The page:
Consideration of land use change-induced surface albedo effects in life-cycle analysis of biofuels†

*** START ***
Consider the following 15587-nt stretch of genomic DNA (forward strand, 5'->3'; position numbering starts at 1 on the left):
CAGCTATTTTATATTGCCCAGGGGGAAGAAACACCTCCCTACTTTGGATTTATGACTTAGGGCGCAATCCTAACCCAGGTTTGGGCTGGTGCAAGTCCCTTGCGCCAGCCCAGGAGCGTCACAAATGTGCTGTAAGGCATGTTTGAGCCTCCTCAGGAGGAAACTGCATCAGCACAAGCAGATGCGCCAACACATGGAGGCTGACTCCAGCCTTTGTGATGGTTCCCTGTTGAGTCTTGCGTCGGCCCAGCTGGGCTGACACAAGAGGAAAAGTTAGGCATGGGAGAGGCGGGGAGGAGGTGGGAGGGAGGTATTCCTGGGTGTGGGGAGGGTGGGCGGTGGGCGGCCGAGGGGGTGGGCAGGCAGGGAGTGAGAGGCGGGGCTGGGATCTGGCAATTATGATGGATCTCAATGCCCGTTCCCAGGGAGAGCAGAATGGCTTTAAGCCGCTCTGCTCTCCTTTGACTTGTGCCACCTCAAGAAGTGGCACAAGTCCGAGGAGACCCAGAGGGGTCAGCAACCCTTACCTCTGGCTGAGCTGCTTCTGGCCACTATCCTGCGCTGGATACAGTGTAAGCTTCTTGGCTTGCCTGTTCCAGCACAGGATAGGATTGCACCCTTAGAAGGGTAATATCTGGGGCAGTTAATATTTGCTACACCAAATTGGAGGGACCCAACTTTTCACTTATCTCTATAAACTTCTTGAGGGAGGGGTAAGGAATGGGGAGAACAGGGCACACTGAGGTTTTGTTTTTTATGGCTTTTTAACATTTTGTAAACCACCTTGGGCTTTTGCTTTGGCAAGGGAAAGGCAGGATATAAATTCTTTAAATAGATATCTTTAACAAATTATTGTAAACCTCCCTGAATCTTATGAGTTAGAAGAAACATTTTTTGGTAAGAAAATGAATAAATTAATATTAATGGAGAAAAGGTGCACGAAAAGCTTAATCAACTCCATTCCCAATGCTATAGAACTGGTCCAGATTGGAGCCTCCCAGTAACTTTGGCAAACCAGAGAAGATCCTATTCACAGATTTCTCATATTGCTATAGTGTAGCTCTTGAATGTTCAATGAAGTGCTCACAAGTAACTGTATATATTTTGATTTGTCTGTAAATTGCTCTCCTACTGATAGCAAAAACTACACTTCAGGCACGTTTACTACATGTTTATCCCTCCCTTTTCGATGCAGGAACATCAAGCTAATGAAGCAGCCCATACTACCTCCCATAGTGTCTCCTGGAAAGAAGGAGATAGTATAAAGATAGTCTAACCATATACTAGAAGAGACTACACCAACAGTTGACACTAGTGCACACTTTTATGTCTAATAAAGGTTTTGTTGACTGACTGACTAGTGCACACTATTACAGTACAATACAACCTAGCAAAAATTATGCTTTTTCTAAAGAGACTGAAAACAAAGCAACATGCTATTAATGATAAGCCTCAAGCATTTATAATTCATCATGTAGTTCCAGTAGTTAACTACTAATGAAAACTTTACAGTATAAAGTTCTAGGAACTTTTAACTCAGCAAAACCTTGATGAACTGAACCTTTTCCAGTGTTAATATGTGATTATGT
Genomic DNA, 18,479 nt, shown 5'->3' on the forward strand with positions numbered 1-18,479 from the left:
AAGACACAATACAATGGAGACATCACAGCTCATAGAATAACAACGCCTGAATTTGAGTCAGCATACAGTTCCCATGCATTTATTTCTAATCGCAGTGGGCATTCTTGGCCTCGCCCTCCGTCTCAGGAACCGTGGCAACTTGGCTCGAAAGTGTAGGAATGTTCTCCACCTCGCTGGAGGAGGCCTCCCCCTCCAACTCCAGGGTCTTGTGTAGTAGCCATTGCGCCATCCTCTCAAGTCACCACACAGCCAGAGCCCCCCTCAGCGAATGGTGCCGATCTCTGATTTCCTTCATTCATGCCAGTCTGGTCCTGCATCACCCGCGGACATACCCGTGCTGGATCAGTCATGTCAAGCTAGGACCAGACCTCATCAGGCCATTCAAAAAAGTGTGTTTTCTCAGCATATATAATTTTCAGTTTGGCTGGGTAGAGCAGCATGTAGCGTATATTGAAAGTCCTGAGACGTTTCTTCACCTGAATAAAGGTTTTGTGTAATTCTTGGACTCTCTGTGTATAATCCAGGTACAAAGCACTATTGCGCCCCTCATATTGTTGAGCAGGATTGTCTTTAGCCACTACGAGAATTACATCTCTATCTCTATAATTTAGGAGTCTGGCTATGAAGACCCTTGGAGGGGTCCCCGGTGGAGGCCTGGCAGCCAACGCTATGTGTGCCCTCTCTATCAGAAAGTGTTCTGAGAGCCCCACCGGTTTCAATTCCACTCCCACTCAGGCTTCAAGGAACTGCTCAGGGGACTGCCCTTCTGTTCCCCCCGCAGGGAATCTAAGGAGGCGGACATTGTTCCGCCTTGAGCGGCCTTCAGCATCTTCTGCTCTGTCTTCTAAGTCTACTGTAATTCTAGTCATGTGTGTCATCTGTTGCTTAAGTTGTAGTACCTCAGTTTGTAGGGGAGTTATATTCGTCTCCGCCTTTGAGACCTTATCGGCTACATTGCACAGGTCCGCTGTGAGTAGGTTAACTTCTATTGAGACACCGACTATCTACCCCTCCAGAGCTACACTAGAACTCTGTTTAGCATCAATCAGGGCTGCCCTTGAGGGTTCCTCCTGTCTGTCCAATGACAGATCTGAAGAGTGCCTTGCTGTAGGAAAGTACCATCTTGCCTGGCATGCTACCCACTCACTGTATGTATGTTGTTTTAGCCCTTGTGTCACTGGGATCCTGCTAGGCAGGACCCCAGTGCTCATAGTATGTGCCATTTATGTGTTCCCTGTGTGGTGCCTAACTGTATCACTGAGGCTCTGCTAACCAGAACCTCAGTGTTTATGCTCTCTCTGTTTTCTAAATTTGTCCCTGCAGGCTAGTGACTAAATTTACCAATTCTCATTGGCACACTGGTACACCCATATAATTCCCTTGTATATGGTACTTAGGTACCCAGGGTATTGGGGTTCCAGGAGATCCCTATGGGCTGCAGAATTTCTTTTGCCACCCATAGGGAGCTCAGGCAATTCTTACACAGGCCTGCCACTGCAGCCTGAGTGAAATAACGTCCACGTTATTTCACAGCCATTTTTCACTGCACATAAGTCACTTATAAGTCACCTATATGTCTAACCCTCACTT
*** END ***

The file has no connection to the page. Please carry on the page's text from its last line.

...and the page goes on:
Land use change (LUC)-induced surface albedo effects for expansive biofuel production need to be quantified for improved understanding of biofuel climate impacts. We addressed this emerging issue for expansive biofuel production in the United States (U.S.) and compared the albedo effects with greenhouse gas emissions highlighted by traditional life-cycle analysis of biofuels. We used improved spatial representation of albedo effects in our analysis by obtaining over 1.4 million albedo observations from the Moderate Resolution Imaging Spectroradiometer flown on NASA satellites over a thousand counties representative of six Agro-Ecological Zones (AEZs) in the U.S. We utilized high-spatial-resolution, crop-specific cropland cover data from the U.S. Department of Agriculture and paired the data with the albedo data to enable consideration of various LUC scenarios. We simulated the radiative effects of LUC-induced albedo changes for seven types of crop covers using the Monte Carlo Aerosol, Cloud and Radiation model, which employs an advanced radiative transfer mechanism coupled with spatially and temporally resolved meteorological and aerosol conditions. These simulations estimated the net radiative fluxes at the top of the atmosphere as a result of the LUC-induced albedo changes, which enabled quantification of the albedo effects on the basis of radiative forcing defined by the Intergovernmental Panel on Climate Change for CO2 and other greenhouse gases effects. Finally, we quantified the LUC-induced albedo effects for production of ethanol from corn, miscanthus, and switchgrass in different AEZs of the U.S. Results show that the weighted national average albedo effect is a small cooling effect of −1.8 g CO2 equivalent (CO2e) for a mega-Joule (MJ) of corn ethanol, a relatively stronger warming effect of 12.1 g CO2e per MJ of switchgrass ethanol, and a small warming effect of 2.7 g CO2e per MJ of miscanthus ethanol. Significant variations in albedo-induced effects are found among different land conversions for the same biofuel, and among different AEZ regions for the same land conversion and biofuel. This spatial heterogeneity, owing to non-linear albedo dynamics and radiation processes, suggests highly variable LUC-induced albedo effects depending on geographical locations and vegetation. These findings provide new insights on potential climate effects by producing biofuels through considering biogeophysical as well as biogeochemical effects of biofuel production and use in the U.S.